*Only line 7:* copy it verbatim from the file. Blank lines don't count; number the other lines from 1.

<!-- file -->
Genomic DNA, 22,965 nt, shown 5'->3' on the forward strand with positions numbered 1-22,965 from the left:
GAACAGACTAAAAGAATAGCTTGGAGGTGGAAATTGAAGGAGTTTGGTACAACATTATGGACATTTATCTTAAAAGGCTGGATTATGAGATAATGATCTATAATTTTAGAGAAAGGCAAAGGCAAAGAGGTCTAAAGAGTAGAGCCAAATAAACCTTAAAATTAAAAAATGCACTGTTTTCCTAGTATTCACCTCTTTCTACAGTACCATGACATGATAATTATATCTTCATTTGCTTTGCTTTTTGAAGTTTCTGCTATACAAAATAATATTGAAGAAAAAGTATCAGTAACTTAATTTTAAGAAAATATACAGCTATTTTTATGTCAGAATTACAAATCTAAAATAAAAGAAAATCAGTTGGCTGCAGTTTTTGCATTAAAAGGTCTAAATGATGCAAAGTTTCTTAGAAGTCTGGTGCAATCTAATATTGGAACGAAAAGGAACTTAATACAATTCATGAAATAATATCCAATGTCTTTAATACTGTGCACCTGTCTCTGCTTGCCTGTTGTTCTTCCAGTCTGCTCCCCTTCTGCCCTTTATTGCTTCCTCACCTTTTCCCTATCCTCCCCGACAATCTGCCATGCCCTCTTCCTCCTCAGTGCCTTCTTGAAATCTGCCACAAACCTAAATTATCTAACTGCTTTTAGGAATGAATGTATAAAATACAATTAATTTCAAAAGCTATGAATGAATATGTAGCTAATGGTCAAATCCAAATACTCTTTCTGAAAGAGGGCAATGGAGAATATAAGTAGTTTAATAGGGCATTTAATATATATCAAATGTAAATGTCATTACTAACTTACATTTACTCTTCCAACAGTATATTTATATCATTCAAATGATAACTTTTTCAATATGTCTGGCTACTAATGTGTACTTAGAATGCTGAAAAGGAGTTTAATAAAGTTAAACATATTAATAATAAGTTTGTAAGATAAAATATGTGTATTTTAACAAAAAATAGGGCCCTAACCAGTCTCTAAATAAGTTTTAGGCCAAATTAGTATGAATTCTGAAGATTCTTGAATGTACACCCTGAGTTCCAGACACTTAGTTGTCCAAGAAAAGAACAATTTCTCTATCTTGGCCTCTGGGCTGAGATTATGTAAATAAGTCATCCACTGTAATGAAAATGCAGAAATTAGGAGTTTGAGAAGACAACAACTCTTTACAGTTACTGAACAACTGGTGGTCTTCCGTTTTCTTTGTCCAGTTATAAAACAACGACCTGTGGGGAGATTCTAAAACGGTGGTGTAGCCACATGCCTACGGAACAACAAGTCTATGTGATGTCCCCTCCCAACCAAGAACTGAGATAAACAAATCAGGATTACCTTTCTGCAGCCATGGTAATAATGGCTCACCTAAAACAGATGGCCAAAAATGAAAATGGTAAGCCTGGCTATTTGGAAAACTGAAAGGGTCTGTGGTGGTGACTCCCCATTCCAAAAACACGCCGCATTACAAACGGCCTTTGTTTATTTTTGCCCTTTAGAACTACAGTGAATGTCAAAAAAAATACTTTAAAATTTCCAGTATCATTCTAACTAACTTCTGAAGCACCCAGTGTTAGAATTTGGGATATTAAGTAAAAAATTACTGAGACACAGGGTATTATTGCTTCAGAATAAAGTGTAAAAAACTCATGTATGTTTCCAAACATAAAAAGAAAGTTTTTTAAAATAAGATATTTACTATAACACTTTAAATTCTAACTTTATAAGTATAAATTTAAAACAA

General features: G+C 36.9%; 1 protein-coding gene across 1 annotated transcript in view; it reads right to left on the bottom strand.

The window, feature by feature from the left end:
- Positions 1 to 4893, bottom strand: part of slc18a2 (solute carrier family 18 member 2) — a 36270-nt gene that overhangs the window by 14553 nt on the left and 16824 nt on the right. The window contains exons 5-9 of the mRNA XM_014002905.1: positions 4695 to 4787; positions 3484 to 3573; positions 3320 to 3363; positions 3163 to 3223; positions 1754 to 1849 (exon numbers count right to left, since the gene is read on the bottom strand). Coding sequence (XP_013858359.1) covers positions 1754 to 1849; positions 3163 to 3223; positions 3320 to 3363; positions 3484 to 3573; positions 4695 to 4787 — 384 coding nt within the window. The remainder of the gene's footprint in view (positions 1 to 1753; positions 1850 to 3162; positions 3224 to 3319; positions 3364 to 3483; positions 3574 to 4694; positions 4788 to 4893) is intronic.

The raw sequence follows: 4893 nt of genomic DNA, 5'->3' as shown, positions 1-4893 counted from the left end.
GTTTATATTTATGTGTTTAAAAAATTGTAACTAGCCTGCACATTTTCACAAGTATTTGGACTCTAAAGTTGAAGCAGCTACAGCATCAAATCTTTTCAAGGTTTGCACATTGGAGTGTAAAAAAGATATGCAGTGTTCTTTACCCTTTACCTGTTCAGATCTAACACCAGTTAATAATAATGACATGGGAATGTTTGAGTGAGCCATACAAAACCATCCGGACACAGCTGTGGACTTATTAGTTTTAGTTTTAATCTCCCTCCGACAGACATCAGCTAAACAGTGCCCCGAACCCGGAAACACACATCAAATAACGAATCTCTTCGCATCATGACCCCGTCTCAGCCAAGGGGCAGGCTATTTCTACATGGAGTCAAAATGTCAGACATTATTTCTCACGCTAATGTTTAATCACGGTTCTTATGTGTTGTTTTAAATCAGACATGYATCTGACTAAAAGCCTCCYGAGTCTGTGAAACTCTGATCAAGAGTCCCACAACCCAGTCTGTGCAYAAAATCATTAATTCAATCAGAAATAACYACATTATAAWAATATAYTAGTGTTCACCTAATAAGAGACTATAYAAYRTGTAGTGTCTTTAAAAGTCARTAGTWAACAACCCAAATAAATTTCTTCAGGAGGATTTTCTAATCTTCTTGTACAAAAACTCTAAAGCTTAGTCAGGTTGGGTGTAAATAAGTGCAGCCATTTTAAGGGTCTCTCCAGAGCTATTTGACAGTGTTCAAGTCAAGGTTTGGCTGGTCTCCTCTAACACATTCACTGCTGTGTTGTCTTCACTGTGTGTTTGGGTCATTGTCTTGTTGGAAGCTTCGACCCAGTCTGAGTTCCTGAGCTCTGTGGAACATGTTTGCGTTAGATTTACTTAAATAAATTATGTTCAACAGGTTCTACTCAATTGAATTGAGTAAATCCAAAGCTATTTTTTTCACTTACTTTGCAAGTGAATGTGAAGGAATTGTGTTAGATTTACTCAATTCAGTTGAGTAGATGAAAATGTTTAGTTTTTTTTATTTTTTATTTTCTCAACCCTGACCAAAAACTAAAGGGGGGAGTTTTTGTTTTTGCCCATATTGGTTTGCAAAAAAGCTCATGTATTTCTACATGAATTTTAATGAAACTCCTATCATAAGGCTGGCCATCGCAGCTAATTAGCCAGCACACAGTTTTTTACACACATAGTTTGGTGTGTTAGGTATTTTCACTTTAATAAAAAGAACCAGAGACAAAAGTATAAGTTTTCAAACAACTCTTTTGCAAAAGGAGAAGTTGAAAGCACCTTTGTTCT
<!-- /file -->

GTTTATATTTATGTGTTTAAAAAATTGTAACTAGCCTGCACATTTTCACAAGTATTTGGACTCTAAAGTTGAAGCAGCTACAGCATCAAATCTTTTCAAGGTTTGCACATTGGAGTGTAAAAAAGATATGCAGTGTTCTTTACCCTTTACCTGTTCAGATCTAACACCAGTTAATAATAATGACATGGGAATGTTTGAGTGAGCCATACAAAACCATCCGGACACAGCTGTGGACTTATTAGTTTTAGTTTTAATCTCCCTCCGACAGACATCAGCTAAACAGTGCCCCGAACCCGGAAACACACATCAAATAACGAATCTCTTCGCATCATGACCCCGTCTCAGCCAAGGGGCAGGCTATTTCTACATGGAGTCAAAATGTCAGACATTATTTCTCACGCTAATGTTTAATCACGGTTCTTATGTGTTGTTTTAAATCAGACATGYATCTGACTAAAAGCCTCCYGAGTCTGTGAAACTCTGATCAAGAGTCCCACAACCCAGTCTGTGCAYAAAATCATTAATTCAATCAGAAATAACYACATTATAAWAATATAYTAGTGTTCACCTAATAAGAGACTATAYAAYRTGTAGTGTCTTTAAAAGTCARTAGTWAACAACCCAAATAAATTTCTTCAGGAGGATTTTCTAATCTTCTTGTACAAAAACTCTAAAGCTTAGTCAGGTTGGGTGTAAATAAGTGCAGCCATTTTAAGGGTCTCTCCAGAGCTATTTGACAGTGTTCAAGTCAAGGTTTGGCTGGTCTCCTCTAACACATTCACTGCTGTGTTGTCTTCACTGTGTGTTTGGGTCATTGTCTTGTTGGAAGCTTCGACCCAGTCTGAGTTCCTGAGCTCTGTGGAACATGTTTGCGTTAGATTTACTTAAATAAATTATGTTCAACAGGTTCTACTCAATTGAATTGAGTAAATCCAAAGCTATTTTTTTCACTTACTTTGCAAGTGAATGTGAAGGAATTGTGTTAGATTTACTCAATTCAGTTGAGTAGATGAAAATGTTTAGTTTTTTTTATTTTTTATTTTCTCAACCCTGACCAAAAACTAAAGGGGGGAGTTTTTGTTTTTGCCCATATTGGTTTGCAAAAAAGCTCATGTATTTCTACATGAATTTTAATGAAACTCCTATCATAAGGCTGGCCATCGCAGCTAATTAGCCAGCACACAGTTTTTTACACACATAGTTTGGTGTGTTAGGTATTTTCACTTTAATAAAAAGAACCAGAGACAAAAGTATAAGTTTTCAAACAACTCTTTTGCAAAAGGAGAAGTTGAAAGCACCTTTGTTCT